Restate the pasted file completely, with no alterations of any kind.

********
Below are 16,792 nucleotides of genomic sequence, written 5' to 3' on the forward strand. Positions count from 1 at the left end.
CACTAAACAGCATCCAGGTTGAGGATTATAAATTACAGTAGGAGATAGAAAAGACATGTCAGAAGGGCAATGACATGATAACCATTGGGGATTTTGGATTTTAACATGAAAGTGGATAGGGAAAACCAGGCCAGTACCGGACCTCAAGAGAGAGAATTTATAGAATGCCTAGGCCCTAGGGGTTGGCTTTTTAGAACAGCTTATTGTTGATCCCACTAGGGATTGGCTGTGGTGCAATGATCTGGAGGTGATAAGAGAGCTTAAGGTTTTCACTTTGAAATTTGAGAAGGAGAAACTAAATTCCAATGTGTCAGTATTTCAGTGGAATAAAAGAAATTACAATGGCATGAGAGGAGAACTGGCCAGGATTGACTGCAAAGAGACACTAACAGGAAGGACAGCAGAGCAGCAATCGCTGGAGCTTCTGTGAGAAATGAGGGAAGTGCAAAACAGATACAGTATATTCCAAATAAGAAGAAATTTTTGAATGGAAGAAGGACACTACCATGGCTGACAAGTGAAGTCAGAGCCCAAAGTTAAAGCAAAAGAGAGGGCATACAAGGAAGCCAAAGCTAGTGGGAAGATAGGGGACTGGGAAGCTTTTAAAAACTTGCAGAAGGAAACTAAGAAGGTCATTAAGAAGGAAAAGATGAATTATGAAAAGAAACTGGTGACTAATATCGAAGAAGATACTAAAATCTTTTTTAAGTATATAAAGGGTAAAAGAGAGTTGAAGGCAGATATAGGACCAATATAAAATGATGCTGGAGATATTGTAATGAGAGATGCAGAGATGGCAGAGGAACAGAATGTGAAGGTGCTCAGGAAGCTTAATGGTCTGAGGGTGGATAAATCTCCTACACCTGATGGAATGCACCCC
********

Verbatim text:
Below are 16,792 nucleotides of genomic sequence, written 5' to 3' on the forward strand. Positions count from 1 at the left end.
CACTAAACAGCATCCAGGTTGAGGATTATAAATTACAGTAGGAGATAGAAAAGACATGTCAGAAGGGCAATGACATGATAACCATTGGGGATTTTGGATTTTAACATGAAAGTGGATAGGGAAAACCAGGCCAGTACCGGACCTCAAGAGAGAGAATTTATAGAATGCCTAGGCCCTAGGGGTTGGCTTTTTAGAACAGCTTATTGTTGATCCCACTAGGGATTGGCTGTGGTGCAATGATCTGGAGGTGATAAGAGAGCTTAAGGTTTTCACTTTGAAATTTGAGAAGGAGAAACTAAATTCCAATGTGTCAGTATTTCAGTGGAATAAAAGAAATTACAATGGCATGAGAGGAGAACTGGCCAGGATTGACTGCAAAGAGACACTAACAGGAAGGACAGCAGAGCAGCAATCGCTGGAGCTTCTGTGAGAAATGAGGGAAGTGCAAAACAGATACAGTATATTCCAAATAAGAAGAAATTTTTGAATGGAAGAAGGACACTACCATGGCTGACAAGTGAAGTCAGAGCCCAAAGTTAAAGCAAAAGAGAGGGCATACAAGGAAGCCAAAGCTAGTGGGAAGATAGGGGACTGGGAAGCTTTTAAAAACTTGCAGAAGGAAACTAAGAAGGTCATTAAGAAGGAAAAGATGAATTATGAAAAGAAACTGGTGACTAATATCGAAGAAGATACTAAAATCTTTTTTAAGTATATAAAGGGTAAAAGAGAGTTGAAGGCAGATATAGGACCAATATAAAATGATGCTGGAGATATTGTAATGAGAGATGCAGAGATGGCAGAGGAACAGAATGTGAAGGTGCTCAGGAAGCTTAATGGTCTGAGGGTGGATAAATCTCCTACACCTGATGGAATGCACCCC